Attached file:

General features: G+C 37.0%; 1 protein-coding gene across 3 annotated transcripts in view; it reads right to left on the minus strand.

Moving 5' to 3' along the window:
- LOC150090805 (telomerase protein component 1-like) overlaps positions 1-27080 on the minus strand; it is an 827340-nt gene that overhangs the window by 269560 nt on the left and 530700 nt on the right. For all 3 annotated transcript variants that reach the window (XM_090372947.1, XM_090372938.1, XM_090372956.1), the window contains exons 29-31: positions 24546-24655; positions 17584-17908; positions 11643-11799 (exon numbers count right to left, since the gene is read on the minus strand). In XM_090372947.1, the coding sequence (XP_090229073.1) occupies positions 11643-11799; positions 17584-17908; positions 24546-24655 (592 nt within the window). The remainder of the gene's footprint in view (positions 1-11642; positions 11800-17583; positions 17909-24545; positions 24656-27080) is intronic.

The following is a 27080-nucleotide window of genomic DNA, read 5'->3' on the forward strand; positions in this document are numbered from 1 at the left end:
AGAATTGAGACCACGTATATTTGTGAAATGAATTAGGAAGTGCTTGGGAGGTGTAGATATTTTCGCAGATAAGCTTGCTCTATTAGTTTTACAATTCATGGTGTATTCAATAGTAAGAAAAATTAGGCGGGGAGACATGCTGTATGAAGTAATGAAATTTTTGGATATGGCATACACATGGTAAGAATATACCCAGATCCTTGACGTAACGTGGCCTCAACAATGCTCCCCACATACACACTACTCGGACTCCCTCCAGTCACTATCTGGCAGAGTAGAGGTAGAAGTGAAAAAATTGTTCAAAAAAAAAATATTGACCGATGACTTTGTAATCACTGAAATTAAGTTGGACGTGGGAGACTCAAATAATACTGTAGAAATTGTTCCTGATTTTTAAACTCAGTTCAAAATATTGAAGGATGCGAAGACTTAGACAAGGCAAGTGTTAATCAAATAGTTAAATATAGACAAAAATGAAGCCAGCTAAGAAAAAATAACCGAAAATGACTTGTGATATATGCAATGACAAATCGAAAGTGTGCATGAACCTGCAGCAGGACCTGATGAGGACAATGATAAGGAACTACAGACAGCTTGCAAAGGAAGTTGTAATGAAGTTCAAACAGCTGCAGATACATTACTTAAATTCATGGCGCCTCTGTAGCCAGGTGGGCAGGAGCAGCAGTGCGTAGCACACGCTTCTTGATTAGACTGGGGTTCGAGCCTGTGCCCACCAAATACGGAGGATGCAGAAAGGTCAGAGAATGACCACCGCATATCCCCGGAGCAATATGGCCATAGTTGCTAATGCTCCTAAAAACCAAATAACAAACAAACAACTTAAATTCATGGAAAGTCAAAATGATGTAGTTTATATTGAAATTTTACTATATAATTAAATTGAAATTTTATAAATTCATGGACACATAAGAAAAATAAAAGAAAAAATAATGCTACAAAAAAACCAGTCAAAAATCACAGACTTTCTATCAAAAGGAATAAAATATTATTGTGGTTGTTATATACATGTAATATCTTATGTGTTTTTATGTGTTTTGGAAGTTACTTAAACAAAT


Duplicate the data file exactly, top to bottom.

General features: G+C 37.0%; 1 protein-coding gene across 3 annotated transcripts in view; it reads right to left on the minus strand.

Moving 5' to 3' along the window:
- LOC150090805 (telomerase protein component 1-like) overlaps positions 1-27080 on the minus strand; it is an 827340-nt gene that overhangs the window by 269560 nt on the left and 530700 nt on the right. For all 3 annotated transcript variants that reach the window (XM_090372947.1, XM_090372938.1, XM_090372956.1), the window contains exons 29-31: positions 24546-24655; positions 17584-17908; positions 11643-11799 (exon numbers count right to left, since the gene is read on the minus strand). In XM_090372947.1, the coding sequence (XP_090229073.1) occupies positions 11643-11799; positions 17584-17908; positions 24546-24655 (592 nt within the window). The remainder of the gene's footprint in view (positions 1-11642; positions 11800-17583; positions 17909-24545; positions 24656-27080) is intronic.

The following is a 27080-nucleotide window of genomic DNA, read 5'->3' on the forward strand; positions in this document are numbered from 1 at the left end:
AGAATTGAGACCACGTATATTTGTGAAATGAATTAGGAAGTGCTTGGGAGGTGTAGATATTTTCGCAGATAAGCTTGCTCTATTAGTTTTACAATTCATGGTGTATTCAATAGTAAGAAAAATTAGGCGGGGAGACATGCTGTATGAAGTAATGAAATTTTTGGATATGGCATACACATGGTAAGAATATACCCAGATCCTTGACGTAACGTGGCCTCAACAATGCTCCCCACATACACACTACTCGGACTCCCTCCAGTCACTATCTGGCAGAGTAGAGGTAGAAGTGAAAAAATTGTTCAAAAAAAAAATATTGACCGATGACTTTGTAATCACTGAAATTAAGTTGGACGTGGGAGACTCAAATAATACTGTAGAAATTGTTCCTGATTTTTAAACTCAGTTCAAAATATTGAAGGATGCGAAGACTTAGACAAGGCAAGTGTTAATCAAATAGTTAAATATAGACAAAAATGAAGCCAGCTAAGAAAAAATAACCGAAAATGACTTGTGATATATGCAATGACAAATCGAAAGTGTGCATGAACCTGCAGCAGGACCTGATGAGGACAATGATAAGGAACTACAGACAGCTTGCAAAGGAAGTTGTAATGAAGTTCAAACAGCTGCAGATACATTACTTAAATTCATGGCGCCTCTGTAGCCAGGTGGGCAGGAGCAGCAGTGCGTAGCACACGCTTCTTGATTAGACTGGGGTTCGAGCCTGTGCCCACCAAATACGGAGGATGCAGAAAGGTCAGAGAATGACCACCGCATATCCCCGGAGCAATATGGCCATAGTTGCTAATGCTCCTAAAAACCAAATAACAAACAAACAACTTAAATTCATGGAAAGTCAAAATGATGTAGTTTATATTGAAATTTTACTATATAATTAAATTGAAATTTTATAAATTCATGGACACATAAGAAAAATAAAAGAAAAAATAATGCTACAAAAAAACCAGTCAAAAATCACAGACTTTCTATCAAAAGGAATAAAATATTATTGTGGTTGTTATATACATGTAATATCTTATGTGTTTTTATGTGTTTTGGAAGTTACTTAAACAAAT